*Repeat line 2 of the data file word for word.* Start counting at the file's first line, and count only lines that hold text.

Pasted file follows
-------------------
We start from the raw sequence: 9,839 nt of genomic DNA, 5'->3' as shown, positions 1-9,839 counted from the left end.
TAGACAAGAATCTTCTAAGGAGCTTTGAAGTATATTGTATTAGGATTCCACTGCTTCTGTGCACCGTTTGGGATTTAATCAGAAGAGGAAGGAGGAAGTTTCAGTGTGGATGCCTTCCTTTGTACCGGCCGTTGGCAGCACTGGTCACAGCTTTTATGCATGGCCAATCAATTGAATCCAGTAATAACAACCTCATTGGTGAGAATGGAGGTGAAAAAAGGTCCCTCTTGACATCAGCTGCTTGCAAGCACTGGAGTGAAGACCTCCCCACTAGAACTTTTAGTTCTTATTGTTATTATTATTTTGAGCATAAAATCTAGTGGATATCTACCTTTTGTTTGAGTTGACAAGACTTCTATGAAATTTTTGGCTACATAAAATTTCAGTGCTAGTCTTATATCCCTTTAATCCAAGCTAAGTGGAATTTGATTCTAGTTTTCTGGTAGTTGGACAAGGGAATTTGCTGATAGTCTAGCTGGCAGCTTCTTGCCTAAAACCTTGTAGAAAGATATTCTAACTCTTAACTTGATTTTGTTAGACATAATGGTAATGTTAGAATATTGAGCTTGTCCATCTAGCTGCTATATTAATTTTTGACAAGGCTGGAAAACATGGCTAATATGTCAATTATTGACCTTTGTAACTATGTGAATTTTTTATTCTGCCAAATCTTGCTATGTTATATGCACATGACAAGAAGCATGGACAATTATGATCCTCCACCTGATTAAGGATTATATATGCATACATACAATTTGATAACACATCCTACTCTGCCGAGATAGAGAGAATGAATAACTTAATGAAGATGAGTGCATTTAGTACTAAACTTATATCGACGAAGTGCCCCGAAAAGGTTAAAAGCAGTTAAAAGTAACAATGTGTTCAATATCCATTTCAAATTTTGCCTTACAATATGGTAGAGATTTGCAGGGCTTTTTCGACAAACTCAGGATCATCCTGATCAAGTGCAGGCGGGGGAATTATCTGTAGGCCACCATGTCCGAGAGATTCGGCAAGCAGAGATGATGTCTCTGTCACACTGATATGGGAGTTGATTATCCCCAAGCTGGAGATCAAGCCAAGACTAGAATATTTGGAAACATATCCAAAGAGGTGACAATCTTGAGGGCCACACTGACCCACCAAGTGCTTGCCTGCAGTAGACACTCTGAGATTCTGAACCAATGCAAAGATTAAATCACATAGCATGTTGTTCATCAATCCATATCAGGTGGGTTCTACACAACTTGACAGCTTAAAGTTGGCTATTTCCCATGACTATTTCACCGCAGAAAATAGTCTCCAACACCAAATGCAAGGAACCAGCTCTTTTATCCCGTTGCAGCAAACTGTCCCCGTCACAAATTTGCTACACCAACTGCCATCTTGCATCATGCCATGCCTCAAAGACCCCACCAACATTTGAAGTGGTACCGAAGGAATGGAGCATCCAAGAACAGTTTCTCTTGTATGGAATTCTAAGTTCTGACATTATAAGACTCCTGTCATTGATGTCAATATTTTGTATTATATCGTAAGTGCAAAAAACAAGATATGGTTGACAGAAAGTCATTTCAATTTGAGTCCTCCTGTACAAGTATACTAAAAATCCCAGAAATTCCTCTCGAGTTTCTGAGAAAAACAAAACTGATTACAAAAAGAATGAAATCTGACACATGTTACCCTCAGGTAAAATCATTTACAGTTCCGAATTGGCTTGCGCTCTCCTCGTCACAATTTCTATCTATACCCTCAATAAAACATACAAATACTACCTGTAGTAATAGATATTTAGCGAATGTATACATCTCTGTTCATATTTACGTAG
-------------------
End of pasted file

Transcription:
TAGACAAGAATCTTCTAAGGAGCTTTGAAGTATATTGTATTAGGATTCCACTGCTTCTGTGCACCGTTTGGGATTTAATCAGAAGAGGAAGGAGGAAGTTTCAGTGTGGATGCCTTCCTTTGTACCGGCCGTTGGCAGCACTGGTCACAGCTTTTATGCATGGCCAATCAATTGAATCCAGTAATAACAACCTCATTGGTGAGAATGGAGGTGAAAAAAGGTCCCTCTTGACATCAGCTGCTTGCAAGCACTGGAGTGAAGACCTCCCCACTAGAACTTTTAGTTCTTATTGTTATTATTATTTTGAGCATAAAATCTAGTGGATATCTACCTTTTGTTTGAGTTGACAAGACTTCTATGAAATTTTTGGCTACATAAAATTTCAGTGCTAGTCTTATATCCCTTTAATCCAAGCTAAGTGGAATTTGATTCTAGTTTTCTGGTAGTTGGACAAGGGAATTTGCTGATAGTCTAGCTGGCAGCTTCTTGCCTAAAACCTTGTAGAAAGATATTCTAACTCTTAACTTGATTTTGTTAGACATAATGGTAATGTTAGAATATTGAGCTTGTCCATCTAGCTGCTATATTAATTTTTGACAAGGCTGGAAAACATGGCTAATATGTCAATTATTGACCTTTGTAACTATGTGAATTTTTTATTCTGCCAAATCTTGCTATGTTATATGCACATGACAAGAAGCATGGACAATTATGATCCTCCACCTGATTAAGGATTATATATGCATACATACAATTTGATAACACATCCTACTCTGCCGAGATAGAGAGAATGAATAACTTAATGAAGATGAGTGCATTTAGTACTAAACTTATATCGACGAAGTGCCCCGAAAAGGTTAAAAGCAGTTAAAAGTAACAATGTGTTCAATATCCATTTCAAATTTTGCCTTACAATATGGTAGAGATTTGCAGGGCTTTTTCGACAAACTCAGGATCATCCTGATCAAGTGCAGGCGGGGGAATTATCTGTAGGCCACCATGTCCGAGAGATTCGGCAAGCAGAGATGATGTCTCTGTCACACTGATATGGGAGTTGATTATCCCCAAGCTGGAGATCAAGCCAAGACTAGAATATTTGGAAACATATCCAAAGAGGTGACAATCTTGAGGGCCACACTGACCCACCAAGTGCTTGCCTGCAGTAGACACTCTGAGATTCTGAACCAATGCAAAGATTAAATCACATAGCATGTTGTTCATCAATCCATATCAGGTGGGTTCTACACAACTTGACAGCTTAAAGTTGGCTATTTCCCATGACTATTTCACCGCAGAAAATAGTCTCCAACACCAAATGCAAGGAACCAGCTCTTTTATCCCGTTGCAGCAAACTGTCCCCGTCACAAATTTGCTACACCAACTGCCATCTTGCATCATGCCATGCCTCAAAGACCCCACCAACATTTGAAGTGGTACCGAAGGAATGGAGCATCCAAGAACAGTTTCTCTTGTATGGAATTCTAAGTTCTGACATTATAAGACTCCTGTCATTGATGTCAATATTTTGTATTATATCGTAAGTGCAAAAAACAAGATATGGTTGACAGAAAGTCATTTCAATTTGAGTCCTCCTGTACAAGTATACTAAAAATCCCAGAAATTCCTCTCGAGTTTCTGAGAAAAACAAAACTGATTACAAAAAGAATGAAATCTGACACATGTTACCCTCAGGTAAAATCATTTACAGTTCCGAATTGGCTTGCGCTCTCCTCGTCACAATTTCTATCTATACCCTCAATAAAACATACAAATACTACCTGTAGTAATAGATATTTAGCGAATGTATACATCTCTGTTCATATTTACGTAG